WW2 wreck of fighter plane off Welsh coast gets protected status

WW2 wreck of fighter plane off Welsh coast gets protected status

The skeletal remains of an American fighter plane that crashed during the second world war off the Welsh coast, and occasionally emerge ghost-like from the seabed, have been given protected status (according to The Guardian).

Welsh government officials say the resting place of the Lockheed P-38 Lightning, nicknamed the Maid of Harlech, is the first military aircraft crash site in the UK to be protected for its historic and archaeological interest.

The fighter aircraft is buried around two metres below the seabed off the coast at Harlech in north Wales. When sea and sand conditions are just right it becomes visible in the sand.

Cadw, the Welsh government’s historic environment service, has given the plane scheduled status. It joins castles, abbeys and prehistoric sites, as well as buildings and sites connected to the iron, coal and slate industries in Wales that are protected.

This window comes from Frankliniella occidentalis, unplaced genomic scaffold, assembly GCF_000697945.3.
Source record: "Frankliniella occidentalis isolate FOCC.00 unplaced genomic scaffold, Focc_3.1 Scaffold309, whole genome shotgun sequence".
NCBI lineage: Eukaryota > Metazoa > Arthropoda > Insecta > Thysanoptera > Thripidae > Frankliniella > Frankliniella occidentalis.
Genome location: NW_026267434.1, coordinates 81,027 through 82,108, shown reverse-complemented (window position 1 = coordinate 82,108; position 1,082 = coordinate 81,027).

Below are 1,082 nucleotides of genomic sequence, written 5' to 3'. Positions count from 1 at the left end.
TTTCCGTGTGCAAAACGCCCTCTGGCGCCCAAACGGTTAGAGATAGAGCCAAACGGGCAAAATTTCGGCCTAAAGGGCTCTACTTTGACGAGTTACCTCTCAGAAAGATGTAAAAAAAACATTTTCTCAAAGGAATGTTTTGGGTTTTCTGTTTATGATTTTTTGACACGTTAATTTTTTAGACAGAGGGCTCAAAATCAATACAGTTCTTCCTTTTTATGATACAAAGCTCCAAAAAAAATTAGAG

The plane crashed in September 1942. It was flown by Second Lt Robert F Elliott, 24, of Rich Square, North Carolina, from Llanbedr on a gunnery practice mission but got into difficulties and had to crash land. The pilot walked away safely from the incident but was reported missing in action a few months later.

Matt Rimmer, a local aviation historian, said: “I have been an advocate for the preservation of historic military aircraft crash sites in Wales for over 20 years. I’m thrilled to see the Harlech P-38 scheduled by Cadw.

“I feel it not only acknowledges the significance of this particular aircraft in a historical context, but also the important role played by Wales in the air war against Nazi Germany and the thousands of aircrew from many countries who trained here, many of whom lost their lives either in accidents during training or subsequently in combat.”

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